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Last Reviewed on June 19, 2019, by eNotes Editorial. Word Count: 351

“Pretty Ice” by Mary Robison is the story of a failing relationship between Belle, the narrator, and Will, her fiance. Belle, who can’t drive despite working on a doctorate, makes the decision to break up with Will based on several factors she “calculates” in her head. Will, a botanist, has just failed to secure a grant and that subtracts from Belle’s desire to marry him.

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The story focuses on two central symbols—one is the superficial nature of things and people, and the other is on calculation. The two ideas are related to one another in how they are presented. Belle, despite thinking Will, is superficial, is ironically making her decision not to marry him off of her superficial determinations.

Belle’s family ran a dance studio, and they were wealthy before he father killed himself. Will, her fiance, is not like her father—he is not wealthy, and he is getting fat. Despite their history, and Will’s seeming wisdom in explaining what the “pretty ice” means on their drive to find a motel, Belle rejects him because he is not living up to her expectations of what a man should be—rich and good looking.

Belle expresses her distaste for Will when he first arrives. She describes him as,

He seemed to have put on weight, girlishly, through the hips, and his face looked thicker to me, from temple to temple.

Will, in putting on weight, appears more feminine—not handsome like her father. Along with him putting on weight, he also loses his grant. She gets angry at him for spending seven years on something superficial but doesn’t recognize that her concerns about him are superficial.

The story uses the setting to explore this idea further when he offers the idea that beneath the pretty snow and ice are dying plants that will make a dreary Spring. Belle rejects this idea, instead choosing to think only of the surface, not what lies beneath. That rejection illustrates Belle’s nature in the story, always looking closely at the surface and refusing to go deeply into anything.

Style and Technique

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Last Updated on May 6, 2015, by eNotes Editorial. Word Count: 447

Mary Robison is noted for her clean prose that neatly embodies a great deal in a few words, giving the reader insight into an entire life by looking closely at small moments of that life. One technique by which she compresses much into a small space is her suggestive use of images that take on allegorical importance. In “Pretty Ice,” the narrator is obsessed with calculations and numbers, with parting her hair down the middle to make sure that everything falls evenly into two equal halves. Even her study of music seems to have resulted not in a free-flowing approach to life, but in looking at high-tension towers and seeing in their cables memories of the staff lines on a sheet of music.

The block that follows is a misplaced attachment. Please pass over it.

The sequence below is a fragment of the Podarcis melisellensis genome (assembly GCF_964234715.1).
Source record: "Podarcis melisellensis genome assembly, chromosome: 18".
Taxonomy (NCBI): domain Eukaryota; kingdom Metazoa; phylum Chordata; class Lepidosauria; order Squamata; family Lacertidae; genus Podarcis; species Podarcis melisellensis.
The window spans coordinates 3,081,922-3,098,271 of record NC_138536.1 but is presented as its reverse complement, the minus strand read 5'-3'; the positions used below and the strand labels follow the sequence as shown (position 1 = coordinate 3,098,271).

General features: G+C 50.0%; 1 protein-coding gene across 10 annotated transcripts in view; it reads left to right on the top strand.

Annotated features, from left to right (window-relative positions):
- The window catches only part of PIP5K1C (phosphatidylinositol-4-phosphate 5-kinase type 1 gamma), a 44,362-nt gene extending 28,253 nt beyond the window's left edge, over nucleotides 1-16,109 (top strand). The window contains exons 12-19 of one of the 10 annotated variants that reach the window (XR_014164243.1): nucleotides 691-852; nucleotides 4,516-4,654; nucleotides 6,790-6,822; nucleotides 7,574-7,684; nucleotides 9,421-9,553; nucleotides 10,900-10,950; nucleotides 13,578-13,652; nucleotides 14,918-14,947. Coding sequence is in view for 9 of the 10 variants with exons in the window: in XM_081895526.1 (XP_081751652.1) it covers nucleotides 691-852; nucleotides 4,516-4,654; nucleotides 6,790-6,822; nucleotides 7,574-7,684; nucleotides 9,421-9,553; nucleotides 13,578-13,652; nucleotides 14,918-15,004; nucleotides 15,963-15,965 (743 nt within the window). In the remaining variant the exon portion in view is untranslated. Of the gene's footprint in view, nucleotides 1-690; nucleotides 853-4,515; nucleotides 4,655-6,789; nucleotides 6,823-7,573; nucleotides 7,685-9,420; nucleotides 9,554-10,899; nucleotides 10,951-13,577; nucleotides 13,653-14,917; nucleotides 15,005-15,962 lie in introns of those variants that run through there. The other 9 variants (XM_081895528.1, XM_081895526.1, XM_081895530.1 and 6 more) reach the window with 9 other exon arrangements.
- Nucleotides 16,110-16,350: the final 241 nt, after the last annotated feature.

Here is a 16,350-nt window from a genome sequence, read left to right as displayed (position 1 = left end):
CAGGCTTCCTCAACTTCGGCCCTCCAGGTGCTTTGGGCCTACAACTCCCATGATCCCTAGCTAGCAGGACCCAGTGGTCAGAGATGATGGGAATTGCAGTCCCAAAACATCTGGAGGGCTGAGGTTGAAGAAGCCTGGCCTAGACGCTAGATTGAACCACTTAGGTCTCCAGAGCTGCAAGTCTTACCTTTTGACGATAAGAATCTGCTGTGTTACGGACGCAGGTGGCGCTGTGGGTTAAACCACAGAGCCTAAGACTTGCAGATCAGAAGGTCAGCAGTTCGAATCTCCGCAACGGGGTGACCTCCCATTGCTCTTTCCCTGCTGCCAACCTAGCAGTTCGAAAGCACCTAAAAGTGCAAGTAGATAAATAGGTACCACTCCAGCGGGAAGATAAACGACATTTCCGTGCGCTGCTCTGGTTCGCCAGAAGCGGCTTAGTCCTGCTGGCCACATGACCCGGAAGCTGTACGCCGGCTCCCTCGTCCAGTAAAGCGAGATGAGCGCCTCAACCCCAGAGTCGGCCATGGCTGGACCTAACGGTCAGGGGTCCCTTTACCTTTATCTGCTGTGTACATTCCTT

Most important, there is Robison’s play on the word “superficial.” Will’s research project has been rejected because it was seen to be superficial, criticism that Belle ultimately shares not only of the work but also, it seems, of Will himself. One might also say that Belle’s mother has a superficial way of relating to others, clear especially in her decision not to mention the research problem to Will and in demanding that her husband’s death not be discussed. She prefers to remember him as a beautiful dancer—someone who, in effect, skims gracefully across surfaces. Most pointedly, though, Belle unconsciously identifies with just this aspect of her departed parent: his preoccupation with cartography, atlases, and the distances between points.

Robison has chosen an unreliable narrator, therefore, because she provides the reader with enough information to force an ironic distance between what Belle observes and what a more objective reader might conclude. By having Belle conclude that Will is superficial in the very paragraph that she happily identifies with her father’s obsession with maps, Robison calls into question her narrator’s apparently freeing decision to end her engagement. The reader is left wondering whether Belle has condemned herself to a slow suicide at home, because beneath the surface beauty of the ice storm lie damaged trees that will have a difficult spring. This is the wisdom that Will brings the narrator, but it is an insight to which she pays no attention. Her father’s graceful dancing, however, did not save him from whatever deep-seated problems remained far beneath the surface.

The story’s play on types of superficiality provides the story with a certain ambiguity: Is Belle’s rejection of Will a healthy assertion of her own independence apart from a father who could not handle life, or is it her more complete identification with that father, at the expense of a deeper relationship with a living human being?

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